This is a writeup of a technical protocol analysis of TwinCAT. TwinCAT allows remote code execution as soon as a valid route is discovered.
Beckhoff Engineering software on your Windows system can lead to
unauthenticated Remote Code Execution as System.
prerequisites are necessary
Runtime Environment installed (any version including the most recent one at
time of writing)
Part1: TwinCAT and AMS/ADS
TwinCAT is the Engineering Runtime used by Beckhoff and is installed on any device that wants to speak the AMS/ADS. This protocol is used to communicate between PLC and HMI or between PLC and engineering software or between PLC and PLC. And others …
AMS/ADS is a protocol running on both UDP/48899 and TCP/48898. The TCP version is pretty well understood by Wireshark in contrary to its UDP counterpart.
-> The UDP/48899 version is used to discover Beckhoff devices (including engineering systems like laptops or workstations) on a local network.
The AMS/ADS TCP/48898 version only allows communication between two devices once both of them have each other’s IP address whitelisted in a local list. This whitelist contains what’s called TwinCAT Routes.
configure this whitelist, we can either login locally and add routes, or we can
use the aforementioned UDP/48899 protocol: a Windows credential for an active,
local administrator is required to remotely add routes via UDP/48899.
-> Without such a route (whitelisted IP address), the TwinCAT system does not respond to any TCP AMS/ADS packets. However: there is another way of adding routes …
Part 2: AMS/ADS hidden functionality
going further on this route whitelist. Let’s find out what can be done on a
device once such a route is present:
By using the AMS/ADS protocol one can:
Program the PLC
Read and write PLC-variables
Change IP addresses and the name of the device
List and configure routes
Read out statistics about the device
Uptime, CPU load, temperature, OPC values
Note that in August 2019 with the release of TwinCAT 3.1.2024.4, “Encrypted AMS/ADS” has become available. It is strongly recommended to use this where possible.
Reboot or Shutdown the system (NT_Reboot and NT_Shutdown)
Browse the files (FB_EnumFindFileList), all files on all local drives are reachable.
Download, upload ánd overwrite files (FB_FileRingBuffer). We can download almost any file and even upload to folders as C:\Windows or E:\Data, the owner of the files is the “Administrators” group. As long as the file is not in use, it defaults to overwriting an existing file.
Execute any file (NT_StartProcess), this includes any file that we’ve just sent to the machine. Note: this process is started as a child from the process “TcSysUI.exe”, which is running as the currently logged in user.
Read and Write Registry Values (FB_RegQueryValue and FB_RegSetValue) Note: this is done as the SYSTEM user, but is only limited to all keys of the HKLM hive. In case an older version of TwinCAT is used (32bit), this is even more limited to reading and writing to HKLM\SOFTWARE\WOW6432Node\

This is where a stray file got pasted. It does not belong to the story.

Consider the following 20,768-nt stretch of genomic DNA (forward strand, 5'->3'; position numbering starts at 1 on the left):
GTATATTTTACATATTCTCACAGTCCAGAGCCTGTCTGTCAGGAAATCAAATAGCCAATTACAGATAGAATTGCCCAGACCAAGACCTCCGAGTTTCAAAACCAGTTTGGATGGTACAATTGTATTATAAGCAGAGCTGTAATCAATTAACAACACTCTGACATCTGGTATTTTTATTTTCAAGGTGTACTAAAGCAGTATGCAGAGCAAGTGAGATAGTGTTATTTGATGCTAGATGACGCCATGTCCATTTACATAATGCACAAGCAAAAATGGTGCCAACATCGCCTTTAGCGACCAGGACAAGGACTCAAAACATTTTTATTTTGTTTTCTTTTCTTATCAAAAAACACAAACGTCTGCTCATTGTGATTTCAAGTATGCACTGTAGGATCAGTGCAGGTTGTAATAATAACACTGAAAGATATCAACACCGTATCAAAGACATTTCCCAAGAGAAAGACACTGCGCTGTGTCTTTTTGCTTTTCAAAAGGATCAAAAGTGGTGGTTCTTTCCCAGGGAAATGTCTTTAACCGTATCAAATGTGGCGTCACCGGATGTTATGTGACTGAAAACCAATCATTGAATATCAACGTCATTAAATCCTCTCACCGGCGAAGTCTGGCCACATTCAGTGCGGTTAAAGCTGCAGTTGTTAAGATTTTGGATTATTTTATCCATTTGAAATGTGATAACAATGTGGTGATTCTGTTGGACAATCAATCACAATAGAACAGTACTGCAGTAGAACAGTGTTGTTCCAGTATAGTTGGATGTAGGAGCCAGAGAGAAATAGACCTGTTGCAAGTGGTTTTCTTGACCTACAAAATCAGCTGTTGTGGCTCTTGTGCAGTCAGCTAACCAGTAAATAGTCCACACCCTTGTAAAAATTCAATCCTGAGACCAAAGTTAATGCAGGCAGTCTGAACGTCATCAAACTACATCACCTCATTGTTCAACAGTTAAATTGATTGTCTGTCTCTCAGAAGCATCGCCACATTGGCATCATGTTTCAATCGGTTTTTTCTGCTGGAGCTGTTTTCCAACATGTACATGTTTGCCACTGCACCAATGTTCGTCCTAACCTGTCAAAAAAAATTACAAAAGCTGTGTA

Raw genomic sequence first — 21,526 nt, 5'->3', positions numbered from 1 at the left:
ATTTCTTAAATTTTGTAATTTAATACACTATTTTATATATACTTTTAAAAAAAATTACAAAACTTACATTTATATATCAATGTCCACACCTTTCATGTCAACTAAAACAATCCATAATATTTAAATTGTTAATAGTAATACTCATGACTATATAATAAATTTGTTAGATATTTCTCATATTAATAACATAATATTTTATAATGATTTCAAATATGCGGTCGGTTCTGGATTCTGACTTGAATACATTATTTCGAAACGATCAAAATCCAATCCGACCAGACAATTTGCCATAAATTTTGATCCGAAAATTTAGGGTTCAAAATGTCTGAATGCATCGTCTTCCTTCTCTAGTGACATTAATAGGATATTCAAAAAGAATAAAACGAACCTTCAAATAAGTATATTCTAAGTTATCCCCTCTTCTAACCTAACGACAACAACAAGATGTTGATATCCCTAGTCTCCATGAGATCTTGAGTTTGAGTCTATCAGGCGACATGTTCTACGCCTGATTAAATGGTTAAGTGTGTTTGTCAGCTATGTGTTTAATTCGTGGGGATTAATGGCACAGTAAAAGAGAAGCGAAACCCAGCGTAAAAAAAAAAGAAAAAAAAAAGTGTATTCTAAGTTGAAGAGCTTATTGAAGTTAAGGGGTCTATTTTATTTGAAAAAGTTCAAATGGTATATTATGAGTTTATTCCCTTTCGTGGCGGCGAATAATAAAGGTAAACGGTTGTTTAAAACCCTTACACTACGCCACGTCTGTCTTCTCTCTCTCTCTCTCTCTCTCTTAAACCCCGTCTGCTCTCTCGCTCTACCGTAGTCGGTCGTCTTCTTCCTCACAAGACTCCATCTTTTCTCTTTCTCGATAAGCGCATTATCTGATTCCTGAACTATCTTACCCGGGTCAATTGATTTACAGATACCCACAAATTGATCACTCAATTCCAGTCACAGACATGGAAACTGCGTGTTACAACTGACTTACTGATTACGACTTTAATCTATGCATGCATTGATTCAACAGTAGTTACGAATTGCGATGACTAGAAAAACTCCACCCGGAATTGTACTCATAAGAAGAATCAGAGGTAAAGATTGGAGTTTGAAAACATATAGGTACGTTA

-> This means that, once an IP is in the whitelist of the target device, code can be executed code as a local user and significant other actions performed on that target system.
Part 3: Execution (exploit)
line of defense in this scenario is that the protection is IP based: once we
find an IP already in the list and spoof it to add our own IP to that list, it
is game over.
TwinCAT Route Spoofer was created.
scenario we assumed three things:
We are in the same Layer2 subnet of
the target (called the victim). In other words, we can perform ARP Poisoning
The victim has TwinCAT 3 installed
and some routes are present.
The PLC subnet is the one used during the installation of TwinCAT
Which would be normal if the victim
wants to communicate with a real PLC
The victim has the firewall for
ports UDP/48899 or TCP/48989 disabled
Which would be normal if the victim
wants the PLC to communicate back
is a completely up-to-date Windows system, using the latest TwinCAT software
Using the UDP scanner to get a list of devices on the network
Using the TwinCAT Route Spoofer to walk through each IP of the PLC subnet, which we can deduce from the TwinCAT NET ID that is detected on the victim (e.g. this is the IP of the device at the time of installation).
Once a single route was found, it is used to add our own IP to the whitelist
Once we have our IP address in the whitelist, we can upload or download files, and run them as the current user
We can also configure the Registry to:
Disable UAC (“EnableLUA” key, so if the user is a local administrator, we are now SYSTEM)
Disable AV (“DisableAntiSpyware” key, AntiVirus is disabled permanently)
Create a service to run at boot, after we have copied over the necessary files
-> This works on Beckhoff PLC’s, but also on any Windows device (laptop, server, workstation …) that has the TwinCAT Engineering software installed and configured